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Factors associated with new onset of father-to-infant bonding failure from 1 to 6 months postpartum: an adjunct study of the Japan environment and children’s study



This study aimed to determine the factors associated with new onset father-to-infant (paternal) bonding failure from 1 to 6 months postpartum.


This was a prospective birth-cohort study. Paternal bonding failure was evaluated using the Japanese version of the Mother-to-Infant Bonding Scale (MIBS-J) at 1 and 6 months postpartum. For cut-off scores, overall bonding failure, MIBS-J total scores ≥ 5; subscale for lack of affection, MIBS-J_LA scores ≥ 3; and subscale for anger/rejection, MIBS-J_AR scores ≥ 3 were used in this study. Multivariate regression analysis was performed to analyze relative variables.


We analyzed 872 fathers. The frequency of new-onset overall bonding failure, lack of affection, and anger/rejection was 5.6%, 4.9%, and 6.3%, respectively. For new-onset overall bonding failure, significant associated factors were paternal childcare leave (adjusted odds ratio [AOR] 3.192; 95% confidence interval [CI] 1.203–8.469), paternal new-onset depression symptoms (AOR 3.181; 95% Cl 1.311–7.716), and maternal new-onset overall bonding failure (AOR 4.595; 95% Cl 1.119–18.866). For new-onset lack of affection, significant associated factors were preterm birth (AOR 4.189; 95% Cl 1.473–11.913) and paternal new-onset depression symptoms (AOR 3.290; 95% Cl 1.294–8.362). For new-onset anger and rejection, significant associated factors were paternal childcare leave (AOR 3.142; 95% Cl 1.138–8.676), paternal new-onset depression symptoms (AOR 2.829; 95% Cl 1.133–7.068), and maternal new-onset anger/rejection (AOR 7.064; 95% Cl 2.300–21.700).


The factors associated with new-onset paternal bonding failure from 1 to 6 months postpartum were paternal childcare leave, preterm birth, paternal postpartum depression symptoms, and maternal bonding failure.

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Data availability

Data are unsuitable for public deposition owing to ethical restrictions and the legal framework of Japan. It is prohibited by the Act on the Protection of Personal Information (Act No. 57 of 30 May 2003, amendment on 9 September 2015) to publicly deposit data containing personal information. Ethical Guidelines for Epidemiological Research enforced by the Japan Ministry of Education, Culture, Sports, Science and Technology and the Ministry of Health, Labour and Welfare also restricts the open sharing of epidemiologic data. All inquiries regarding access to data should be sent to: pj.og.sein@ne-scej. The person responsible for handling enquiries sent to this e-mail address is Dr Shoji F. Nakayama, JECS Programme Office, National Institute for Environmental Studies.


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The authors are grateful to all study participants, the research coordinators, Ms Miwa Kimura, Ms Atsuko Keino, Ms Rieko Tomizawa, Mr Jun Memesawa, and the members of the JECS Miyagi Regional Centre for their expertise and guidance.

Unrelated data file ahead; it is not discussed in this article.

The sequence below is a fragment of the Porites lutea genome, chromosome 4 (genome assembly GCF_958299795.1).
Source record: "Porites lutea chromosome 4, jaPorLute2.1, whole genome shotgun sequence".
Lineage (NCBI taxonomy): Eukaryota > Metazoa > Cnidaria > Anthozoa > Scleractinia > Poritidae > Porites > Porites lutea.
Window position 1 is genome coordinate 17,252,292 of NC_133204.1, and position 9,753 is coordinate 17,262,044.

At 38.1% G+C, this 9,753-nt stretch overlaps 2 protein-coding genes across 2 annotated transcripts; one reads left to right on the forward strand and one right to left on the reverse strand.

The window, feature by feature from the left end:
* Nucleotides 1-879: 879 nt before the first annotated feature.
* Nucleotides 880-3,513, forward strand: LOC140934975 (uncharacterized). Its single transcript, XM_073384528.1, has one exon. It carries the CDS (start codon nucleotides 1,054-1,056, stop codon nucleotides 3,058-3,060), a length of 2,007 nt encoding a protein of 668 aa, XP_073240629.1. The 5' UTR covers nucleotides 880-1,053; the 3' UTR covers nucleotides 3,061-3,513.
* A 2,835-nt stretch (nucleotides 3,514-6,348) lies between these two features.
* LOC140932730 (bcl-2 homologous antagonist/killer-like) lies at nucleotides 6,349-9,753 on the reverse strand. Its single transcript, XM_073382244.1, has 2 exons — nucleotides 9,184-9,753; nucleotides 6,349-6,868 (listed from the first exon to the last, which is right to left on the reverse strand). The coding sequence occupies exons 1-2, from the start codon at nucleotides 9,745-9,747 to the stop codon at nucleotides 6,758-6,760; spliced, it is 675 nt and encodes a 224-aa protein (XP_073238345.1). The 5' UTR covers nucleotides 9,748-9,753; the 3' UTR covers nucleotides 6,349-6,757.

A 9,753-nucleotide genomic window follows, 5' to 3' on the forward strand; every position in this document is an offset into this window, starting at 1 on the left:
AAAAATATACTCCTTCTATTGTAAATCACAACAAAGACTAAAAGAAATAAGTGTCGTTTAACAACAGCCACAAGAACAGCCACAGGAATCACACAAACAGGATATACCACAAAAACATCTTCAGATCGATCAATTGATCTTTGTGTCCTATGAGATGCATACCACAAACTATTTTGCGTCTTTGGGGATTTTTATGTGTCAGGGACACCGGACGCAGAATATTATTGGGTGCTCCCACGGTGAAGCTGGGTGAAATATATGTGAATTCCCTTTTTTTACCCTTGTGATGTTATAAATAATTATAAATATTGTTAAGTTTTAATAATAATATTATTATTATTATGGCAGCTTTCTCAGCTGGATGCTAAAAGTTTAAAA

This study was funded by the Ministry of the Environment, Japan. The findings and conclusions of this article are solely the opinions of the authors, and do not represent the official views of the above government. This adjunct study was supported by JSPS KAKENHI (C) Grant no. 24592457, the Mental Health Okamoto Memorial Foundation, and Fukushima Research Fund for Doctors in Specific Departments Grant no. R1-1.

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Authors and Affiliations



The authors’ contributions are as follows: TS, TO, HM, and HN designed the study. TSTN, TO, HM, KS, MI, TA, KN, SK, NY, and HN conducted the study. TS, TN, and HN analyzed the data. TS, TN, TO, HM, KS, MM, MI, TN, MS, JS, TA, KN, SK, NY, and HN interpreted the findings. TS and HN wrote the manuscript. All authors approved of the final draft.

Corresponding author

Correspondence to Hidekazu Nishigori.

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The authors declare that they have no conflicts of interest.

Ethical approval

The JECS protocol was reviewed and approved by the Ministry of the Environment’s Institutional Review Board on Epidemiological Studies (no. 100910001) and the Ethics Committees of all the participating institutions.

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Written informed consent was obtained from all the participants.

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Suzuki, T., Nishigori, T., Obara, T. et al. Factors associated with new onset of father-to-infant bonding failure from 1 to 6 months postpartum: an adjunct study of the Japan environment and children’s study. Soc Psychiatry Psychiatr Epidemiol 58, 1603–1624 (2023).

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